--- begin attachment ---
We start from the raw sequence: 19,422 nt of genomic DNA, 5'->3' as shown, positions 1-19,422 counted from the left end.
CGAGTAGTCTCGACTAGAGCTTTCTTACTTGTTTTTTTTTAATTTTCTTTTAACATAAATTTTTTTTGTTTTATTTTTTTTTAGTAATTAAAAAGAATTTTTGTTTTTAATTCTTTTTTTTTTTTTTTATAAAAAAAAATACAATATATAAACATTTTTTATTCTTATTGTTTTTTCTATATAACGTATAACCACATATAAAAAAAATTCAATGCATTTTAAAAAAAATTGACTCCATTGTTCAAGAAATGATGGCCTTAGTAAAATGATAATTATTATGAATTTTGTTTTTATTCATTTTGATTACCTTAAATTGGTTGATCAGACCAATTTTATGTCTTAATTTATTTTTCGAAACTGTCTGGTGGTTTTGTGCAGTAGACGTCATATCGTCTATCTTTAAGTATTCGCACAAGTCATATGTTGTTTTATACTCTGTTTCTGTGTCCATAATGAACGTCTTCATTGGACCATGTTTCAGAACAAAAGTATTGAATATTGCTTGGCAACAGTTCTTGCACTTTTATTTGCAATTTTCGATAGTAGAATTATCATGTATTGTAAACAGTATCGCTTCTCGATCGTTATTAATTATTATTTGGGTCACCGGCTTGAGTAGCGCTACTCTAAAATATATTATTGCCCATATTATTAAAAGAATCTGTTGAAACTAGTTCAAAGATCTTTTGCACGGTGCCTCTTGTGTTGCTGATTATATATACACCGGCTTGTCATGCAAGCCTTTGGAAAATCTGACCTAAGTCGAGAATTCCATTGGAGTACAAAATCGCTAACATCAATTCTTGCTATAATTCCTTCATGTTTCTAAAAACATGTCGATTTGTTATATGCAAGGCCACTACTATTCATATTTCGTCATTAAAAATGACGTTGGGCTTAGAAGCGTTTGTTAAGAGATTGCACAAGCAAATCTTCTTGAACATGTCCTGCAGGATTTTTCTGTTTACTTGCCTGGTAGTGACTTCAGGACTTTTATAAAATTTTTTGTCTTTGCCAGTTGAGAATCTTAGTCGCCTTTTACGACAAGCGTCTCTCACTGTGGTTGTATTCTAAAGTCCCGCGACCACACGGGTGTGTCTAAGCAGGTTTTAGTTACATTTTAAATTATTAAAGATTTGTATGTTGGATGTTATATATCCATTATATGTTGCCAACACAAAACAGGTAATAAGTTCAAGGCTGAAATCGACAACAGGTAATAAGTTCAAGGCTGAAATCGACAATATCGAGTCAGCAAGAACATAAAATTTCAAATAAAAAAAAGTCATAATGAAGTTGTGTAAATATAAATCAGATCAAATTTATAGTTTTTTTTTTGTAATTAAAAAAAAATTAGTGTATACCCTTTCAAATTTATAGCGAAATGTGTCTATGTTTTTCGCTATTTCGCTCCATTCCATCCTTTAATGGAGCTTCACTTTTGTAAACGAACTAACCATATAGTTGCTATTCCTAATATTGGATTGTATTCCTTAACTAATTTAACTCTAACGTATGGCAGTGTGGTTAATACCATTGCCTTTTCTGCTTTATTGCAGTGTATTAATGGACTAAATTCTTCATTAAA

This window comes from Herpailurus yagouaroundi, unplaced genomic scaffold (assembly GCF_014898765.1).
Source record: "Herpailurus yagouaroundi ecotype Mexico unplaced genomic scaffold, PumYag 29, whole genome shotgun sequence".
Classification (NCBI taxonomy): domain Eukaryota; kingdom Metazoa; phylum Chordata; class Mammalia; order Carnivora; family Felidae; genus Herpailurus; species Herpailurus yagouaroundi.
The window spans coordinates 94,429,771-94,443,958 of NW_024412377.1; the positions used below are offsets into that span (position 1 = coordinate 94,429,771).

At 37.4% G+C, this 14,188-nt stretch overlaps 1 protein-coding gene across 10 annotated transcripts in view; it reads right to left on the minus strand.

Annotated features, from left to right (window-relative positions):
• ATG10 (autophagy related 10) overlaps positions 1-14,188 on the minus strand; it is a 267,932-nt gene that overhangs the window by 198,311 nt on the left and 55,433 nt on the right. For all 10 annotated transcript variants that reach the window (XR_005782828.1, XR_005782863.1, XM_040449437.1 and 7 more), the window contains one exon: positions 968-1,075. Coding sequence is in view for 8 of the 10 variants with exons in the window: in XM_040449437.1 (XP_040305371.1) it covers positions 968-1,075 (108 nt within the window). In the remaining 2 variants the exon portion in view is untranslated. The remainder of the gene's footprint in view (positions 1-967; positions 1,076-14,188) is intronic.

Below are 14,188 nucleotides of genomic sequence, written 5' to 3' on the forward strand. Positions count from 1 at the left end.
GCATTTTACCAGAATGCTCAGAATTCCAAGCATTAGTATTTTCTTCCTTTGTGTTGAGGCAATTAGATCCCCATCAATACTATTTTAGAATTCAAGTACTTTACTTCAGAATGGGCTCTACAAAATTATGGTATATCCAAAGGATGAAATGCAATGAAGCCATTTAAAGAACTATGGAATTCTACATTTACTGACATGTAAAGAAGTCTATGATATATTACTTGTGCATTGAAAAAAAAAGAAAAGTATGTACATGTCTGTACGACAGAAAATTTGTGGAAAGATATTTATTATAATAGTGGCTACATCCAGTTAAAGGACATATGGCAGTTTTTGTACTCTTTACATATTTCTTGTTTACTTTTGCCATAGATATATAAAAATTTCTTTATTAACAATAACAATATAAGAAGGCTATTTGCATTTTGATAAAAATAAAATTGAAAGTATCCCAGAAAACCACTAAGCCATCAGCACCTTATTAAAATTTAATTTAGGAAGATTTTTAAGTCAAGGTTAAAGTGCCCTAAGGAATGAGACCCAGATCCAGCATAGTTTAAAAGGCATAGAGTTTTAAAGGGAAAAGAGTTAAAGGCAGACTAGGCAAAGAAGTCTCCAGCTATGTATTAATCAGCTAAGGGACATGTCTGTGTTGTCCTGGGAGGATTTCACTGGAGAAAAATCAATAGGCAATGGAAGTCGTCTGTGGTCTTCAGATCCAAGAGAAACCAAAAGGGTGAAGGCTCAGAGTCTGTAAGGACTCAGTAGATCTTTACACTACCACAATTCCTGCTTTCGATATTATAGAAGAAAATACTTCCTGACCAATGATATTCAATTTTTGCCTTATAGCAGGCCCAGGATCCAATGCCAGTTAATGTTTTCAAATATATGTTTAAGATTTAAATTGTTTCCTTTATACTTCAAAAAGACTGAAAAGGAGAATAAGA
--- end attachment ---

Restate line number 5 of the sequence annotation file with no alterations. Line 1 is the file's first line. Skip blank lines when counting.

Classification (NCBI taxonomy): domain Eukaryota; kingdom Metazoa; phylum Chordata; class Mammalia; order Carnivora; family Felidae; genus Herpailurus; species Herpailurus yagouaroundi.